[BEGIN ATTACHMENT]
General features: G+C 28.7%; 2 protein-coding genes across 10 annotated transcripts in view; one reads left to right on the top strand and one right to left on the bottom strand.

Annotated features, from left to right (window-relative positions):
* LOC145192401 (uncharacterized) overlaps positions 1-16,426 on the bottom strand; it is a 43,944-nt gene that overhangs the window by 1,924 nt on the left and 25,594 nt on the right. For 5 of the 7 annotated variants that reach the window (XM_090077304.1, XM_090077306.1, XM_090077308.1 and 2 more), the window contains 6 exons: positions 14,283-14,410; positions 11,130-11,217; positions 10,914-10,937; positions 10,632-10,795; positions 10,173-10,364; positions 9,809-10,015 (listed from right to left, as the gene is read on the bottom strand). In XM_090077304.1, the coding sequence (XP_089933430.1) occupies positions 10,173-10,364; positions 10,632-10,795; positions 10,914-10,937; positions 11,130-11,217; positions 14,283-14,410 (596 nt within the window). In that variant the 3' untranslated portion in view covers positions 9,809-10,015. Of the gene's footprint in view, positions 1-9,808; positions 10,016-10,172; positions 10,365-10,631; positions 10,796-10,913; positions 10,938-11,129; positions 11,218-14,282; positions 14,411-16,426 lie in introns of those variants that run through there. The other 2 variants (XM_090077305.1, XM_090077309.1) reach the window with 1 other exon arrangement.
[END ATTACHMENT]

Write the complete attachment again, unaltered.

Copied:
General features: G+C 28.7%; 2 protein-coding genes across 10 annotated transcripts in view; one reads left to right on the top strand and one right to left on the bottom strand.

Annotated features, from left to right (window-relative positions):
* LOC145192401 (uncharacterized) overlaps positions 1-16,426 on the bottom strand; it is a 43,944-nt gene that overhangs the window by 1,924 nt on the left and 25,594 nt on the right. For 5 of the 7 annotated variants that reach the window (XM_090077304.1, XM_090077306.1, XM_090077308.1 and 2 more), the window contains 6 exons: positions 14,283-14,410; positions 11,130-11,217; positions 10,914-10,937; positions 10,632-10,795; positions 10,173-10,364; positions 9,809-10,015 (listed from right to left, as the gene is read on the bottom strand). In XM_090077304.1, the coding sequence (XP_089933430.1) occupies positions 10,173-10,364; positions 10,632-10,795; positions 10,914-10,937; positions 11,130-11,217; positions 14,283-14,410 (596 nt within the window). In that variant the 3' untranslated portion in view covers positions 9,809-10,015. Of the gene's footprint in view, positions 1-9,808; positions 10,016-10,172; positions 10,365-10,631; positions 10,796-10,913; positions 10,938-11,129; positions 11,218-14,282; positions 14,411-16,426 lie in introns of those variants that run through there. The other 2 variants (XM_090077305.1, XM_090077309.1) reach the window with 1 other exon arrangement.